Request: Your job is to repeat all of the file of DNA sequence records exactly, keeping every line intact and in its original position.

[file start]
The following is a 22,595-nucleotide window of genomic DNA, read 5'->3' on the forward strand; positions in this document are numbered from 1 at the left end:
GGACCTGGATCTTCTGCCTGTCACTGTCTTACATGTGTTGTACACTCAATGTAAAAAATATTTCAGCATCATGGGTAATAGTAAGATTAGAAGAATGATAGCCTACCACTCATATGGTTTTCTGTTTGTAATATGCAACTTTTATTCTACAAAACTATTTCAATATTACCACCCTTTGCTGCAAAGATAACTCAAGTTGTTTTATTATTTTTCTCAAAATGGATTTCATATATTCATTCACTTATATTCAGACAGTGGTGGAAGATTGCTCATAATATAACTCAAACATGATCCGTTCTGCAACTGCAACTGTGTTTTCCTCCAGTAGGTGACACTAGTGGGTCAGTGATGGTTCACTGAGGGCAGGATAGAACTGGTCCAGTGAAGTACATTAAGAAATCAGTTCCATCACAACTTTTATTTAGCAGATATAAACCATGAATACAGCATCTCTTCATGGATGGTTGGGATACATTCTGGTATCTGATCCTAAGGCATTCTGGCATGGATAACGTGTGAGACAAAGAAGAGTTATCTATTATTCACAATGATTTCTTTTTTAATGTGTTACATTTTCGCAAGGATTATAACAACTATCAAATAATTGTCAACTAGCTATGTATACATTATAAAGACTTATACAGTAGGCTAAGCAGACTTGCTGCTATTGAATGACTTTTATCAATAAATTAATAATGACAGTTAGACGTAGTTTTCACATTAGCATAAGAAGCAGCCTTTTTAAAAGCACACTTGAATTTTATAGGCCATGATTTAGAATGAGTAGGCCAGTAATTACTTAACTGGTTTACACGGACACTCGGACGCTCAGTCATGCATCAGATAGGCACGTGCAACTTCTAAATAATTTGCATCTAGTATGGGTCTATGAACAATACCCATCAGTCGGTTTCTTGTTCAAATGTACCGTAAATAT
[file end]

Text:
The following is a 22,595-nucleotide window of genomic DNA, read 5'->3' on the forward strand; positions in this document are numbered from 1 at the left end:
GGACCTGGATCTTCTGCCTGTCACTGTCTTACATGTGTTGTACACTCAATGTAAAAAATATTTCAGCATCATGGGTAATAGTAAGATTAGAAGAATGATAGCCTACCACTCATATGGTTTTCTGTTTGTAATATGCAACTTTTATTCTACAAAACTATTTCAATATTACCACCCTTTGCTGCAAAGATAACTCAAGTTGTTTTATTATTTTTCTCAAAATGGATTTCATATATTCATTCACTTATATTCAGACAGTGGTGGAAGATTGCTCATAATATAACTCAAACATGATCCGTTCTGCAACTGCAACTGTGTTTTCCTCCAGTAGGTGACACTAGTGGGTCAGTGATGGTTCACTGAGGGCAGGATAGAACTGGTCCAGTGAAGTACATTAAGAAATCAGTTCCATCACAACTTTTATTTAGCAGATATAAACCATGAATACAGCATCTCTTCATGGATGGTTGGGATACATTCTGGTATCTGATCCTAAGGCATTCTGGCATGGATAACGTGTGAGACAAAGAAGAGTTATCTATTATTCACAATGATTTCTTTTTTAATGTGTTACATTTTCGCAAGGATTATAACAACTATCAAATAATTGTCAACTAGCTATGTATACATTATAAAGACTTATACAGTAGGCTAAGCAGACTTGCTGCTATTGAATGACTTTTATCAATAAATTAATAATGACAGTTAGACGTAGTTTTCACATTAGCATAAGAAGCAGCCTTTTTAAAAGCACACTTGAATTTTATAGGCCATGATTTAGAATGAGTAGGCCAGTAATTACTTAACTGGTTTACACGGACACTCGGACGCTCAGTCATGCATCAGATAGGCACGTGCAACTTCTAAATAATTTGCATCTAGTATGGGTCTATGAACAATACCCATCAGTCGGTTTCTTGTTCAAATGTACCGTAAATAT